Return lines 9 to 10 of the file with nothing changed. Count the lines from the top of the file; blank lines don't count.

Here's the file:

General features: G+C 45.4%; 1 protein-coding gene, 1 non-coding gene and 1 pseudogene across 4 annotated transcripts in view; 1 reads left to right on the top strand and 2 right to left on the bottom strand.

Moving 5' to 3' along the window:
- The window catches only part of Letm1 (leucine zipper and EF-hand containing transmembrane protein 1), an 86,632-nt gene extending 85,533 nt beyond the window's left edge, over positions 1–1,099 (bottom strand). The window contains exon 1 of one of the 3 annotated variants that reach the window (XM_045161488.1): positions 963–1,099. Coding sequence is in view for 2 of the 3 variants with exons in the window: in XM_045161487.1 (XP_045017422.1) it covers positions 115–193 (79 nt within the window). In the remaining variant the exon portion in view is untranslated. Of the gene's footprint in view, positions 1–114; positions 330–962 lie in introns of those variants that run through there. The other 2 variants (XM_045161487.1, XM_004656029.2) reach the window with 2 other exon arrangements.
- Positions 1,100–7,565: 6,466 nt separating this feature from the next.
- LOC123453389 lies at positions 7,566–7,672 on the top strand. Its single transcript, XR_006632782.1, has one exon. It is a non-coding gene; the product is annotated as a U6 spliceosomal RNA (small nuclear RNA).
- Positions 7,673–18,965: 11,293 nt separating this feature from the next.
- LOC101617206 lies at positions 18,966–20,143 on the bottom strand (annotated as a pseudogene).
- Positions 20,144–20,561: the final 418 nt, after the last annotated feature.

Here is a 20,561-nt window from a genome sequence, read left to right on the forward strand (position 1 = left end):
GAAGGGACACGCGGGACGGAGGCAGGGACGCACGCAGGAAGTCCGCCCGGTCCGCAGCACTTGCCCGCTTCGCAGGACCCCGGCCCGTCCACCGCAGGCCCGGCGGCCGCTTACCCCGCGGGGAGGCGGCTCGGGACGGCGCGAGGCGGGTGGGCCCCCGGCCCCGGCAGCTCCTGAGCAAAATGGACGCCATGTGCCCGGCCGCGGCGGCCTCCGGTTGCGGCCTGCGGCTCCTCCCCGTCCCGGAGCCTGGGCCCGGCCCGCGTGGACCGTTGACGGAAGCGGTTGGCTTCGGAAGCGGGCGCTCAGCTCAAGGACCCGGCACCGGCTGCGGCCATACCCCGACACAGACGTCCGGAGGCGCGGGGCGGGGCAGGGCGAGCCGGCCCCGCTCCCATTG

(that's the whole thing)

Here is a 20,561-nt window from a genome sequence, read left to right on the forward strand (position 1 = left end):
GAAGGGACACGCGGGACGGAGGCAGGGACGCACGCAGGAAGTCCGCCCGGTCCGCAGCACTTGCCCGCTTCGCAGGACCCCGGCCCGTCCACCGCAGGCCCGGCGGCCGCTTACCCCGCGGGGAGGCGGCTCGGGACGGCGCGAGGCGGGTGGGCCCCCGGCCCCGGCAGCTCCTGAGCAAAATGGACGCCATGTGCCCGGCCGCGGCGGCCTCCGGTTGCGGCCTGCGGCTCCTCCCCGTCCCGGAGCCTGGGCCCGGCCCGCGTGGACCGTTGACGGAAGCGGTTGGCTTCGGAAGCGGGCGCTCAGCTCAAGGACCCGGCACCGGCTGCGGCCATACCCCGACACAGACGTCCGGAGGCGCGGGGCGGGGCAGGGCGAGCCGGCCCCGCTCCCATTG